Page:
The discussion about passwords and other firewall protections was particularly interesting. The panel agreed that relying solely on passwords is as flimsy as “1234,” but even more stunning was their consensus that even biometrics can be hacked.

Part of the discussion centered on what a small company should do when the seemingly inevitable – a computer breach – happens.

“Most small companies don’t think they’re a target and are embarrassed,” said Dr. David Bolman, Provost and Chief Academic Officer, University of Advancing Technology and moderator of the panel.

Greg Schu has seen ransomware demands that ran into the millions of dollars.

Greg Schu, a partner at BDO, said hackers who infiltrate a computer system with ransomware can demand payments from the thousands to the millions, and Eisen was adamant that those payments should never be made.

“Once you start paying,” he said, “you’re just feeding the beast.”

Bolman suggested that a hacked business owner’s first phone call should be to the FBI, but the panel also agreed that police and government authorities are playing a dangerous game of catch-up as they try to lasso the cybersecurity threat.

“I think you’ll see that at the federal and state level the laws will get tighter and tougher,” said Steve Zylstra, President and CEO of the Arizona Technology Council.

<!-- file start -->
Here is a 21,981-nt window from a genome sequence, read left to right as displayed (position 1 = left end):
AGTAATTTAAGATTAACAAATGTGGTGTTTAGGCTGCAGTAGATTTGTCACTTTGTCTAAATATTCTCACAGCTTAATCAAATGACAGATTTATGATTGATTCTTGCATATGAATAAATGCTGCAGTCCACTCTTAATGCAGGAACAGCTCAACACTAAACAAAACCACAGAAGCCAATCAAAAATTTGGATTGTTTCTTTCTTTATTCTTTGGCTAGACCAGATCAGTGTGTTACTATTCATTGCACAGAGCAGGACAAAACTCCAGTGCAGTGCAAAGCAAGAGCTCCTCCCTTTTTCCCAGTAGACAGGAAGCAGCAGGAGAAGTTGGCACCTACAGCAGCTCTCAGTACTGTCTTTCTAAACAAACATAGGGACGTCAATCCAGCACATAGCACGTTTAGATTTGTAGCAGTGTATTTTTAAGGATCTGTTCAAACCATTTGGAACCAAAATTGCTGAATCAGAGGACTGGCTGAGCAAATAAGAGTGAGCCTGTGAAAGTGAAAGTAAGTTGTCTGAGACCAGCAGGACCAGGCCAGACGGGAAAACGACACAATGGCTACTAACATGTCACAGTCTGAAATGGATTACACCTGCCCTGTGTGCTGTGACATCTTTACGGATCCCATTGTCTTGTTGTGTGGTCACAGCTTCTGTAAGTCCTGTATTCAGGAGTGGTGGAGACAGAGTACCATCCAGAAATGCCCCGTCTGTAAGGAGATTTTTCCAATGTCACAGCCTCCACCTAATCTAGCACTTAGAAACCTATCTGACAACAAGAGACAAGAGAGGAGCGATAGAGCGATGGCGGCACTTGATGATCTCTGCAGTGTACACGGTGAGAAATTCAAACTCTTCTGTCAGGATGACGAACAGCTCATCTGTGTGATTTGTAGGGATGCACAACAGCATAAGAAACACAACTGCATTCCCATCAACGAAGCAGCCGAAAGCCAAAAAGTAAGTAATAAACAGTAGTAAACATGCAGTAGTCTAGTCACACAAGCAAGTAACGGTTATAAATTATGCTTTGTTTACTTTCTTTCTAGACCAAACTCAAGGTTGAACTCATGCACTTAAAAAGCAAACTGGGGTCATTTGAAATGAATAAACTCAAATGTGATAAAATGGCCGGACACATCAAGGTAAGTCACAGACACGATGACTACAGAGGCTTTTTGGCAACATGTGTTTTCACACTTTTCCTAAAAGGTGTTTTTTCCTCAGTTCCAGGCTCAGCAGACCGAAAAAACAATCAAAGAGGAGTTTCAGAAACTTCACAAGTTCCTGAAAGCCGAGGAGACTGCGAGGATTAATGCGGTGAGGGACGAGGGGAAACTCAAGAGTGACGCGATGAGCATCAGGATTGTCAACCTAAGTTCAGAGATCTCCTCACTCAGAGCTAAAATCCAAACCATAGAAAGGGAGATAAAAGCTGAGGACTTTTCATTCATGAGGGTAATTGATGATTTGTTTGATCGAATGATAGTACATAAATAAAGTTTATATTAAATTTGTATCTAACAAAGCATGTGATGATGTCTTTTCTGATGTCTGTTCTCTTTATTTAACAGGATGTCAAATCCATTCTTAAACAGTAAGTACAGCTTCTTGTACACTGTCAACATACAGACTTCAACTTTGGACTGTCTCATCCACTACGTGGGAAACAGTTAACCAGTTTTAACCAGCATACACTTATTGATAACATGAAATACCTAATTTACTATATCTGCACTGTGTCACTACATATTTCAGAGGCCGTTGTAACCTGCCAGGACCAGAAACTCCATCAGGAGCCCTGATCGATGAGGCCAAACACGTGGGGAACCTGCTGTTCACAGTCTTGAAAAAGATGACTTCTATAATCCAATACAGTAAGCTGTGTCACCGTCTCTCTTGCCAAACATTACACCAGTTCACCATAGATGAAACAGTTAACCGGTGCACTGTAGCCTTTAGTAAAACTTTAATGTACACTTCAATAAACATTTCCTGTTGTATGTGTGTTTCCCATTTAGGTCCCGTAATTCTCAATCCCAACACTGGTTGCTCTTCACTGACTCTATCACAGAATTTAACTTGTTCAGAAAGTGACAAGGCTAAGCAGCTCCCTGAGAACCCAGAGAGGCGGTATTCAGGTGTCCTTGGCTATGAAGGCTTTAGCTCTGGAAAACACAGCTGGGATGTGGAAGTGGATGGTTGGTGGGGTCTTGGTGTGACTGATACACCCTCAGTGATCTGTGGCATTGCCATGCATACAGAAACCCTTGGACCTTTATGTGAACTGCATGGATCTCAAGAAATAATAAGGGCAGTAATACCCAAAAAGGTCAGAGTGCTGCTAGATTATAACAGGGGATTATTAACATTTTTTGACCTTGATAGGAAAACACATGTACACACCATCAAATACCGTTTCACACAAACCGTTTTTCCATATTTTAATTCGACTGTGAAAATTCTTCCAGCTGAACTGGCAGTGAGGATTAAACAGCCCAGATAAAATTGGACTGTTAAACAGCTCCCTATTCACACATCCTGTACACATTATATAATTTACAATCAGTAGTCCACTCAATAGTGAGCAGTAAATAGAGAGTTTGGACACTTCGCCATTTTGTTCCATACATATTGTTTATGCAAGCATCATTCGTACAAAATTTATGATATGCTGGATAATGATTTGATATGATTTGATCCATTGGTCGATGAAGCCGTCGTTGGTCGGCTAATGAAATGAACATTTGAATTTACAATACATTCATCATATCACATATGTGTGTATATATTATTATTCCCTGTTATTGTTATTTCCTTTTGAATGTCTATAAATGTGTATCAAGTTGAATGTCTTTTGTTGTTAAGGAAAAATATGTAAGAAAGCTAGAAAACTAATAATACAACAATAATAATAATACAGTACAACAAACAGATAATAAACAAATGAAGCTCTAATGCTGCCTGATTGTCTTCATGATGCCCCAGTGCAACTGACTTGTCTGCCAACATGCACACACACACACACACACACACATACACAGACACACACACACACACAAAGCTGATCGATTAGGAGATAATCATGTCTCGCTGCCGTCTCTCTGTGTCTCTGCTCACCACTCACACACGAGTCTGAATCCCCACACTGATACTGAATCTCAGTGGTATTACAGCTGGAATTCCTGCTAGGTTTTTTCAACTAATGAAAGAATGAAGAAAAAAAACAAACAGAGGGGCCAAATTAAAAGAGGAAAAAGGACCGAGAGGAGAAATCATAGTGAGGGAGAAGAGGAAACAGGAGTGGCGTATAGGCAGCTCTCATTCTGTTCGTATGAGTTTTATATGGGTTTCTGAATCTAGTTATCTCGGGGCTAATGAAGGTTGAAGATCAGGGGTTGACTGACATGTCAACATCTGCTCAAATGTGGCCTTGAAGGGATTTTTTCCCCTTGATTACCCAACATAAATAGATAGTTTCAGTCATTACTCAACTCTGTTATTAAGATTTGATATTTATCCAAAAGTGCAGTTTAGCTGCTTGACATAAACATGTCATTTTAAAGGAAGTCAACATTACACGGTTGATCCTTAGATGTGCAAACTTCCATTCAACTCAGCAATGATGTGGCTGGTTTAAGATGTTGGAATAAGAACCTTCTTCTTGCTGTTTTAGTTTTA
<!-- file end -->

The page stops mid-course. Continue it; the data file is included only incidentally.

The panelists said they urge businesses to obtain cyber insurance, and Schu added that they should make sure their computer system contains only essential information. “Eliminate what you don’t need because that’s a big risk,” he said.

But protection starts at the personal level. No matter whether you’re on the computer at the office or at home, you have to limit your curiosity. That’s why Eisen starts his talks with a picture of a cat, as in, “Curiosity killed the cat.”

Monthie added, “When you get an email that says, ‘Look at what I found out about you on the internet,’ your natural inclination is to open it.”

But even if we’re hyper-careful, we’re still vulnerable.

Schu told the story of how he was having a conversation with his wife and daughter, and suddenly his daughter started getting messages for items related to the conversation.

Bolman said companies should contact the FBI as soon as they are hacked.

Eisen talked of how his wife used to tell him that Facebook was listening to their conversations. He dismissed the idea until he discovered that the agreement we routinely click through when we sign up for Facebook includes permission to turn on the cellphone microphone and, yes, listen.

“We’re training developers, we’re training computer scientists, we’re training people who don’t traditionally think of themselves to be working in cybersecurity – they need to be thinking about these kinds of things,” Monthie said afterward. “Is it ethical? Does the user know about it?”

As if right on cue, the author of this story got a credit card security alert while the panel discussion was going on. It turned out to be legitimate – someone who had the credit card number had called the provider hoping to obtain another copy of the card.

Score one for the good guys … but it’s yet another example of the fight that figures to dominate headlines for years to come. And it makes you wonder yet again: How on earth did someone get that credit card number? For one simple reason:

“In the digital world, the entire world is across the hall,” Moshir said.

And it’s watching and listening. It will take an army of new recruits – such as the many GCU students going through their cybersecurity “boot camp” – to win the fight.

Contact Rick Vacek at (602) 639-8203 or rick.vacek@gcu.edu.